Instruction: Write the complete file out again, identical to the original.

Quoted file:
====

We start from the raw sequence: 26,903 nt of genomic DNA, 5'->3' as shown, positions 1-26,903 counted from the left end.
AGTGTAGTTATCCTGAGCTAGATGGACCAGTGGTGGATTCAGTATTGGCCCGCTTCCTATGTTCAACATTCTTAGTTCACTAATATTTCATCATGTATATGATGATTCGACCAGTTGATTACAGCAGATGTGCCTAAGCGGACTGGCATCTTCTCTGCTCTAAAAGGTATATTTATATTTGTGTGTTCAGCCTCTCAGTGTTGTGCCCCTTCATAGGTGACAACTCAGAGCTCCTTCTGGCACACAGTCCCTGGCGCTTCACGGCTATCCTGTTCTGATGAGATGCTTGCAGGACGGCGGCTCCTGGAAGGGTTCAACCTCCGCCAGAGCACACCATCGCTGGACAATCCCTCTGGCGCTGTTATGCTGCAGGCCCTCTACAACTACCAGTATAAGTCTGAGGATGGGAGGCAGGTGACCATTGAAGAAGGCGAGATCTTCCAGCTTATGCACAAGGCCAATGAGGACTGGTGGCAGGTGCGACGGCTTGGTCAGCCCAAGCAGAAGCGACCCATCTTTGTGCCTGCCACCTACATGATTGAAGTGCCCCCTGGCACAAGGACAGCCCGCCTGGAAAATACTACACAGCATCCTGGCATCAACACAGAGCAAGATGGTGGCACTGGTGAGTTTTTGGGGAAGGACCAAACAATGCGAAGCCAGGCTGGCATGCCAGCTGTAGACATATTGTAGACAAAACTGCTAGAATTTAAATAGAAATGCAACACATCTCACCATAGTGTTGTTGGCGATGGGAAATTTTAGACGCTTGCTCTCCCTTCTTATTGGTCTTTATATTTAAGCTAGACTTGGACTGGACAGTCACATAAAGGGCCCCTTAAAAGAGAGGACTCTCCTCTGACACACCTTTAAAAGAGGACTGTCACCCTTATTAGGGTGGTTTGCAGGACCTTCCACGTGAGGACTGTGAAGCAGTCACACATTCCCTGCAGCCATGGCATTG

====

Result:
We start from the raw sequence: 26,903 nt of genomic DNA, 5'->3' as shown, positions 1-26,903 counted from the left end.
AGTGTAGTTATCCTGAGCTAGATGGACCAGTGGTGGATTCAGTATTGGCCCGCTTCCTATGTTCAACATTCTTAGTTCACTAATATTTCATCATGTATATGATGATTCGACCAGTTGATTACAGCAGATGTGCCTAAGCGGACTGGCATCTTCTCTGCTCTAAAAGGTATATTTATATTTGTGTGTTCAGCCTCTCAGTGTTGTGCCCCTTCATAGGTGACAACTCAGAGCTCCTTCTGGCACACAGTCCCTGGCGCTTCACGGCTATCCTGTTCTGATGAGATGCTTGCAGGACGGCGGCTCCTGGAAGGGTTCAACCTCCGCCAGAGCACACCATCGCTGGACAATCCCTCTGGCGCTGTTATGCTGCAGGCCCTCTACAACTACCAGTATAAGTCTGAGGATGGGAGGCAGGTGACCATTGAAGAAGGCGAGATCTTCCAGCTTATGCACAAGGCCAATGAGGACTGGTGGCAGGTGCGACGGCTTGGTCAGCCCAAGCAGAAGCGACCCATCTTTGTGCCTGCCACCTACATGATTGAAGTGCCCCCTGGCACAAGGACAGCCCGCCTGGAAAATACTACACAGCATCCTGGCATCAACACAGAGCAAGATGGTGGCACTGGTGAGTTTTTGGGGAAGGACCAAACAATGCGAAGCCAGGCTGGCATGCCAGCTGTAGACATATTGTAGACAAAACTGCTAGAATTTAAATAGAAATGCAACACATCTCACCATAGTGTTGTTGGCGATGGGAAATTTTAGACGCTTGCTCTCCCTTCTTATTGGTCTTTATATTTAAGCTAGACTTGGACTGGACAGTCACATAAAGGGCCCCTTAAAAGAGAGGACTCTCCTCTGACACACCTTTAAAAGAGGACTGTCACCCTTATTAGGGTGGTTTGCAGGACCTTCCACGTGAGGACTGTGAAGCAGTCACACATTCCCTGCAGCCATGGCATTG